Last Updated: November 16, 2017
Over the past few years, Yishun has somehow shot to infamy. If people on the Internet are to be believed, the area abounds with cat killers, murderers and even drug dealers.
But this is Singapore, and we’re known for our love of good food. So what if you run the risk of running afoul of strange happenings? Food is life, and here’s a list of 8 must-try stalls at the newly-opened Yishun Park Hawker Centre.
They’ll have you going “shiok ah!” and you’ll forget why you were hesitant to come here in the first place.
Think of seafood hor fun, and you probably imagine clear broth and a light seafood dish. Here at Xin Long Xing, the comforting seafood hor fun gets an upgrade – they offer a Chilli Crab Crayfish Hor Fun that’s bound to excite your senses.
Pegged to market prices and the number of crayfish you want in your dish, prices can go up to $20 for a plate. While it seems a tad pricey for hawker fare, you can be assured of the quality.
For a plate with two crayfish, we paid $13 for our hor fun. Fresh and juicy, the crayfish slid out of the shell easily.
If you’re a fan of hot spices, you’ll want to take full advantage of the sweet chilli sauce that’s served together with the dish. The hor fun sauce itself wasn’t too spicy, especially with the threads of egg white running through it. Spice tolerance levels may differ, so make an estimate based on your own tolerance.
With the abundance of seafood in this dish, you’ll definitely get your money’s worth. It’s also a twist on the usual seafood hor fun, so give this a try.
How much was the cheapest bowl of ramen you’ve had in Singapore? $10? Ajisai Japanese Ramen offers a bowl of Pork Cha Shu Ramen for the low, low price of $3.50.
A simple, no-frills bowl of piping hot noodles, this ramen comes with a thick slice of cha shu and a ramen egg. Minimal as it sounds, at $3.50, it’s definitely a steal.
Admittedly, the soup flavour could be more complex. Reminiscent of a shoyu soup base, this soup was a little saltier than expected. Nevertheless, it’s still a decent deal.
If you’re looking for a quick ramen fix before your next splurge, Ajisai Japanese Ramen has what you’re looking for. Other quick fixes include Japanese Curry and Don Bowls for less than $5, so it’ll satisfy your Japanese food cravings for now.
Ajisai Japanese Ramen & Don: Yishun Park Hawker Centre, 51 Yishun Avenue 11, #01-42, Singapore 768867 | Opening Hours: 11am – 9pm (Tue – Fri), 9am – 9pm (Sat – Sun) | Website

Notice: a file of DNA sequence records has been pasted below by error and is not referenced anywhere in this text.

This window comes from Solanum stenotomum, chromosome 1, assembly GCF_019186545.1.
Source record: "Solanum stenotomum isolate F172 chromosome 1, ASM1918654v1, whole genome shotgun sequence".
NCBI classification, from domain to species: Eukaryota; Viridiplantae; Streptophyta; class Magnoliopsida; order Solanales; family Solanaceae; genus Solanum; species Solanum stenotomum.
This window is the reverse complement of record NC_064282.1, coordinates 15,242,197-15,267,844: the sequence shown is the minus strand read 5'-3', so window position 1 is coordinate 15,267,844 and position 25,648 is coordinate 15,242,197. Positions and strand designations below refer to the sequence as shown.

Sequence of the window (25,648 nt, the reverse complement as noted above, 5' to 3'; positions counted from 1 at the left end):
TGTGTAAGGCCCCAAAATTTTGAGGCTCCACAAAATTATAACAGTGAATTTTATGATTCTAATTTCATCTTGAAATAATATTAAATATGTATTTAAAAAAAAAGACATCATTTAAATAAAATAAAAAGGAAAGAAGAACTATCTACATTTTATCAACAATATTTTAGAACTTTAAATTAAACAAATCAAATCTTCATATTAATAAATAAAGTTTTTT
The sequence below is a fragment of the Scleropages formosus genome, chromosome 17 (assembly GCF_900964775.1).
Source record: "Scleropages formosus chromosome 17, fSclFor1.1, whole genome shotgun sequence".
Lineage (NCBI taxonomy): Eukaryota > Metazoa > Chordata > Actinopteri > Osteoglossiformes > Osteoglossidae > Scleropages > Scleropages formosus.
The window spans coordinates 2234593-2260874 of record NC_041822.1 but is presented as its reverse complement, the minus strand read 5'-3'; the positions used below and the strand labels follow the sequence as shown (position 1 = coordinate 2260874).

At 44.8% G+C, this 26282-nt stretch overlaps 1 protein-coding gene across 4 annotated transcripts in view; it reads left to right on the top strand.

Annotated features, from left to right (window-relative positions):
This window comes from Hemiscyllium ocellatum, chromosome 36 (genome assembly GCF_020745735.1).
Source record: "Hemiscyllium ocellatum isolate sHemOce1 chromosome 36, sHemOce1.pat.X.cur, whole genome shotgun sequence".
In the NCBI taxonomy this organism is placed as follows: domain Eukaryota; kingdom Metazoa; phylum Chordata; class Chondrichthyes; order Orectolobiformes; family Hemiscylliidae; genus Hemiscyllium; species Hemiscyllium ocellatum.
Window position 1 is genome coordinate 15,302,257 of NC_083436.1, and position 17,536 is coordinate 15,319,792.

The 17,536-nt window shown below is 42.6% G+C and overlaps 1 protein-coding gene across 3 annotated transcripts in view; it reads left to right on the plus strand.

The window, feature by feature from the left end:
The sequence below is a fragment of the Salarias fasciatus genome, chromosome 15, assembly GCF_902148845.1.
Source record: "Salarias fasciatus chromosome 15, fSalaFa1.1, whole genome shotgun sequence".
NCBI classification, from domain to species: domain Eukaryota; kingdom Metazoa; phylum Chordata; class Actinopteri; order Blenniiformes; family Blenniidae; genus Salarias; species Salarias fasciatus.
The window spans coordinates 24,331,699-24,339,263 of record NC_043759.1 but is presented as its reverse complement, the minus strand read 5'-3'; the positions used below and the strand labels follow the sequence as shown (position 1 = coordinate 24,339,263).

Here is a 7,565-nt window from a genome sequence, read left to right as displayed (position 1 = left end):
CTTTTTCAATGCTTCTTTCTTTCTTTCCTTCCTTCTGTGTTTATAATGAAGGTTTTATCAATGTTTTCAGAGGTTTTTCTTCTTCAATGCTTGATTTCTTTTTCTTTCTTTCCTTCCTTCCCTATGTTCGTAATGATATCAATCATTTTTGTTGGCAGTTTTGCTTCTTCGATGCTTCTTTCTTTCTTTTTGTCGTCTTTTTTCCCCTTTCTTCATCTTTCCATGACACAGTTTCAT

When it comes to zi char, there’s no dish more iconic than har cheong gai, or prawn paste chicken wings. The siblings behind Ah Tan Wings brought us piping hot chicken wings that are an instant hit.
Highly popular, Ah Tan Wings is worth the wait. The shrimp paste wings ($5.50) were incredibly crispy.
Each bite resulted in such a satisfying crunch that you can’t help but chow down on the plate of wings. The shrimp paste flavour was so strong that it permeated the whole wing.
Marinated for two days in the har cheong gai paste, it’s no wonder that the flavour seeps into the meat too. Despite the crispy crust, the chicken meat was still really succulent. The juices just burst in my mouth when I sank my teeth into it.
I also tried the Ah Tan atas cutlet ($7), which is chicken cutlet marinated with shrimp paste. Like the wings, this cutlet was also super crispy. It came with a lemon wedge that you could squeeze over it, cutting through the rich har cheong gai taste.
All the sets came with a seaweed salad and shaker fries. Drizzled with miso dressing, the seaweed salad really helped to undercut that unhealthy feeling of indulging in too much fried food. The skinny fries also added some carbs to a meat-heavy meal; I especially enjoyed dipping them in the chilli sauce.
Highly satisfying, Ah Tan Wings is a stall you can visit when you’re craving for har cheong gai but don’t have enough people to share from a zi char stall.
A traditional Chinese pancake dessert, min jiang kueh is the childhood favourite of many Singaporeans.
Fluffy and moist on the inside, yet with a crispy outer crust, this simple pancake usually comes in flavours, such as peanut or red bean. At Munchi, tradition meets innovation.
I tried the Peanut Traditional Pancake ($1.20), and it was everything I expected. Homely and comforting, biting into the fluffy pancake brought back memories of family dinners at hawker centres and desserts for sharing.
The grainy peanut filling also complemented the spongy honeycomb texture of the min jiang kueh. Nutty and sweet, this is the authentic taste of the past.
Of course, new flavours abound at Munchi.
If you’re a durian lover, you’ll want to munch on their Mao Shan Wang Durian Munchi Pancake ($2.80). I tried it with the charcoal skin, another innovative twist on the traditional kueh. Oozing with fragrant durian goodness, the creamy texture of the durian paste within the pancake makes this variant super worth the price. Where else can you get a taste Mao Shan Wang durian for $2.80?
Another interesting flavour combination is the Cream Cheese Munchi Pancake ($2.80). I tried this one with the green tea skin. Although the slightly sweet cream cheese flavour was quite prominent, the green tea flavour of the skin was very subtle. If you’re getting this flavour, I would recommend sharing because it can get quite jelak halfway through.
Bringing together the old and the new, Munchi is definitely where you’ll go to get your min jiang kueh fix after a good meal in the hawker centre.